Blake "Save the Cat" Snyder
Every day, before I do almost anything else, I send out a barrage of tweets and Facebook posts.
First, I schedule tweets about my novel-in-progress, Educational Experience, because I'm trying to be thoroughly modern about this "author platform" thing. Seems to be working, too.
Next, I release a stream of URLs, mostly to pages full of advice for writers. Others are political. Some are about research or scientific breakthroughs, fun facts. And some, yes, are the inevitable diet "discoveries" and cute kitties and doggies.
I use Hootsuite and Tweetdeck, mostly so that I don't have to go to each social networking site individually. And I've noticed an interesting thing of late.
I agree with almost everything I post. Even posts that contradict earlier posts I also agreed with -- I even agree with Facebook comments from people who disagree with things I've posted. Sometimes.
I'm not extraordinarily gullible. Actually, it's rather the opposite. I think about what I read a little too much, perhaps. And can, therefore, see all sides -- I'm better at it as I grow older, by the way. Things are a lot less "black and white" to me now.
So...how do I decide what to do with all this information? How do I -- how does anyone choose sides or techniques or new approaches from the deluge of data we receive every day from people like me?
And from well-meaning friends. And wily foes.
Time for a story. Remember those? That's how people used to teach, pre-Twitter.
I have been blessed, through the years, with mighty mentors -- my old Sun Times colleague Roger Ebert was my favorite. A close second had to be the "also late" screenwriter Blake Snyder, who penned the script for Blank Check and wrote THE book on screenwriting, Save the Cat.
I met Blake first the way I always meet good mentors. He made the mistake of putting his email address in his book. I wrote to thank him for the book. He liked what I wrote and asked to see a few scripts.
He liked them, too.
And he decided he would be what he called my "mentor for life." I was stunned and delighted, and we worked on a few scripts of my own and others during the all too brief time before he passed away.
I sometimes think he may have regretted taking me on from time to time. I am what is called a "pantser," or a "drafter." I do not plan my writing. Not on paper. In my head a little bit, yes. Each day, a little more, as I reread the previous day's work and new ideas crop up.
Blake, on the other hand, created the "formula" that is beloved by thousands and reviled by thousands more. It has become, like it or not, the standard by which many studios and agencies decide whether to buy or pass on most of the scripts they receive.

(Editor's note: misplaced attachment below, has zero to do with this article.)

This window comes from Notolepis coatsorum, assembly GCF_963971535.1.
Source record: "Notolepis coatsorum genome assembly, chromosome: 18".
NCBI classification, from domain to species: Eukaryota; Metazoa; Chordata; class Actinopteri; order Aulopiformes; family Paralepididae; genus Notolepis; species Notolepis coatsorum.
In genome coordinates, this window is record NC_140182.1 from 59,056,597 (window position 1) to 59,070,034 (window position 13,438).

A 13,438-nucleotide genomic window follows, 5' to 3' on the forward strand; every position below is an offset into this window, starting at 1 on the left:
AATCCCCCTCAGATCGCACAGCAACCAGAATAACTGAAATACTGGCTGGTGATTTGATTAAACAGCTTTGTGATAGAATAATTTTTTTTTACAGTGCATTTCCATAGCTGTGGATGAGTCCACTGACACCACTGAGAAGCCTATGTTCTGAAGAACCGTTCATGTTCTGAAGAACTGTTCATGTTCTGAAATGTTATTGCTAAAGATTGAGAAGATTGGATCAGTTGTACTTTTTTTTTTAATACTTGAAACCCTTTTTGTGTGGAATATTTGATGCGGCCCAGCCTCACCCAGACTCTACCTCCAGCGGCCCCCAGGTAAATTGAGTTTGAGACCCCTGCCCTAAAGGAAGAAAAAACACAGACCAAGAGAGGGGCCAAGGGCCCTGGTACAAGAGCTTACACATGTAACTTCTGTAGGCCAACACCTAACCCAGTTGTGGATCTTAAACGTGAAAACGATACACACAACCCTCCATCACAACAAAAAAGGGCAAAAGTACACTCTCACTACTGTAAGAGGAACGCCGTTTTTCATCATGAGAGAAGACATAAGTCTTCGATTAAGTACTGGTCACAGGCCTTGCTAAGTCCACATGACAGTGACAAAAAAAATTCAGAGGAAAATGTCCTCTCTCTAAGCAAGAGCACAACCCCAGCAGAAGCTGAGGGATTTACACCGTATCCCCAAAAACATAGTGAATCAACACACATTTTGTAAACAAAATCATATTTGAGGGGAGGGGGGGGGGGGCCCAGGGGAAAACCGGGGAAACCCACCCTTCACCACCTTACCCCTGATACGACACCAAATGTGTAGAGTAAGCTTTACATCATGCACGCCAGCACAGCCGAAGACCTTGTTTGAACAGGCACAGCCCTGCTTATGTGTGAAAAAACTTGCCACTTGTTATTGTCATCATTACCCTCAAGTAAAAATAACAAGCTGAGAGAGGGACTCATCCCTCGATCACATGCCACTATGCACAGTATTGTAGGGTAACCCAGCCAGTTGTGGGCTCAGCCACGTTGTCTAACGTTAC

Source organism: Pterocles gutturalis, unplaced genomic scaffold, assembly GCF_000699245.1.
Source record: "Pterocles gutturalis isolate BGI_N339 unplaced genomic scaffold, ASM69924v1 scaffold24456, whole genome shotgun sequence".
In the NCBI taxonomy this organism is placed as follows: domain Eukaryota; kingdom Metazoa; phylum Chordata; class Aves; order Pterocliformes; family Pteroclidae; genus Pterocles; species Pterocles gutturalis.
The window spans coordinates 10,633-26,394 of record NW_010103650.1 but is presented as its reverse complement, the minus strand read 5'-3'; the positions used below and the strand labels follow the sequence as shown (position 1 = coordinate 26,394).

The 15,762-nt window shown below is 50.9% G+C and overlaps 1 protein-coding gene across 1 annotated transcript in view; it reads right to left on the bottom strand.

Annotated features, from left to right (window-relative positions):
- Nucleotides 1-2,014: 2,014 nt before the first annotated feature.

And some publishers have followed suit.
He tried and he tried and he tried to teach it to me. But whenever I used it, the idea I'd been so excited about would wither and die before I'd even begun the actual script.
First battle? Trying to get me to spit out the logline -- they sound like those little blurbs you read in TV Guide or when you click "Info" on your remote.
"It's a story about..." he would prompt. And I would sputter and ramble and mutter... and then give up.
I am like the Hopi katsina carvers on my ex's reservation, who pick up a piece of cottonwood root and ask it what it wants to be. They whittle and dig, and the little spirit begins to take shape. And then they lovingly do what it asks of them.
I discovered, though -- and unfortunately after Blake was gone -- that I could use his beat sheet formula. AFTER I'd done a first draft.
If I go back and tighten up the thing, making everything happen on or around the pages and stages the beat sheet demands, it really does help. I don't do it exactly as asked, but when it strengthens the piece... I do it his way.
But... the thing is that I have to do it my way, first.
And that's the answer to that question I asked a while back -- how do you choose? According to what works for you. What feels right. What you've seen with your own two eyes -- and felt in your heart and soul.
You also have to be open to reading through things that don't seem to fit, to find bits that do--that's the hard part for most people. Getting past that knee jerk reaction that rejects anything that doesn't have the right "buzz words" in it -- or has the wrong ones.
I'm trying not to "judge" anymore. Not as much, rather. It's tough in some cases, but I still try.
There's an old saying that goes, "Everyone is a teacher. Some teach you what to do, others teach you what not to do."
I'm dispensing with the second sentence these days. And adding "and everything" to the first.
My morning "barrages" have taught me that -- social media teaches, too. And my life is the "sifter" that helps me find the golden bits.
Are you smiling up there, Blake? It wasn't all for naught after all.
Image credit: Publicity photo from http://www.savethecat.com/bio